Tuesday, February 5, 2013

Why can't DC requirements for construction sites be more pedestrian-friendly?

This morning, I walked to and from my dentist’s office.  Between 20th and Q Streets NW and 25th and M Street NW, walking along New Hampshire Avenue, I walked about ten blocks in each direction, and five of those blocks were entirely or partly marked as closed, to accommodate construction. 

I have often wondered why the District of Columbia can’t do a better job protecting pedestrian access to sidewalks.  Every time I visit New York, I find a walkway available when I am walking hear a construction site, normally a covered walkway in fact.  But I almost never see this in DC.  Apparently the District has a similar requirement for construction projects.  But I have rarely seen such covered walkways.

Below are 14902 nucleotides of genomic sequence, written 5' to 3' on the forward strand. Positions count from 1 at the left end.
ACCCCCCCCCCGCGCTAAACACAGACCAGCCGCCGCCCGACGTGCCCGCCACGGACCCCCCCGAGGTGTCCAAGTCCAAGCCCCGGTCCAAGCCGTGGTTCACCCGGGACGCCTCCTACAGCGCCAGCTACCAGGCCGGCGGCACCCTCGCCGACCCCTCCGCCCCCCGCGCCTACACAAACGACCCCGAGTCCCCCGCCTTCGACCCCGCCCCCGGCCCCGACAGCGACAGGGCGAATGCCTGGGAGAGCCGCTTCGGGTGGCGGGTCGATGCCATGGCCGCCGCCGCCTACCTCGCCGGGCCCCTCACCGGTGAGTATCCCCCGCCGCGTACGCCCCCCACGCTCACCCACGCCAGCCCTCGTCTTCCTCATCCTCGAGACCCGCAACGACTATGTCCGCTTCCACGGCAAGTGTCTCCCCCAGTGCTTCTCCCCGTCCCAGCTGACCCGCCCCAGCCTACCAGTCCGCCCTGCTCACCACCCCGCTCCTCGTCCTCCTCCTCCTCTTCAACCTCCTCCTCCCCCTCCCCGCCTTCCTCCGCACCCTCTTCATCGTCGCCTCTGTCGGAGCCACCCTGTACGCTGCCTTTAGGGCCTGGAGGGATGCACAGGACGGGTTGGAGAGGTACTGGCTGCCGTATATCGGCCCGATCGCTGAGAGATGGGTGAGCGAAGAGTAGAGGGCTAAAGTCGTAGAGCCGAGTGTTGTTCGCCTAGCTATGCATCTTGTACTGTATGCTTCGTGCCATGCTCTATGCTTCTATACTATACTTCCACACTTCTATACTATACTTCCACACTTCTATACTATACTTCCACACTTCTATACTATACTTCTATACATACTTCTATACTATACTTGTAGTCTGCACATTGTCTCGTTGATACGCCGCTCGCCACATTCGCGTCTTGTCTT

The rules allow for “site-specific modification.”  Is the problem that site-specific modifications, eliminating the entire requirement, are always permitted?

The requirement of a walkway no doubt adds to the cost of construction, but the compared to the total cost of a downtown office building or major roadway rebuild, the cost would be a drop in the bucket. 

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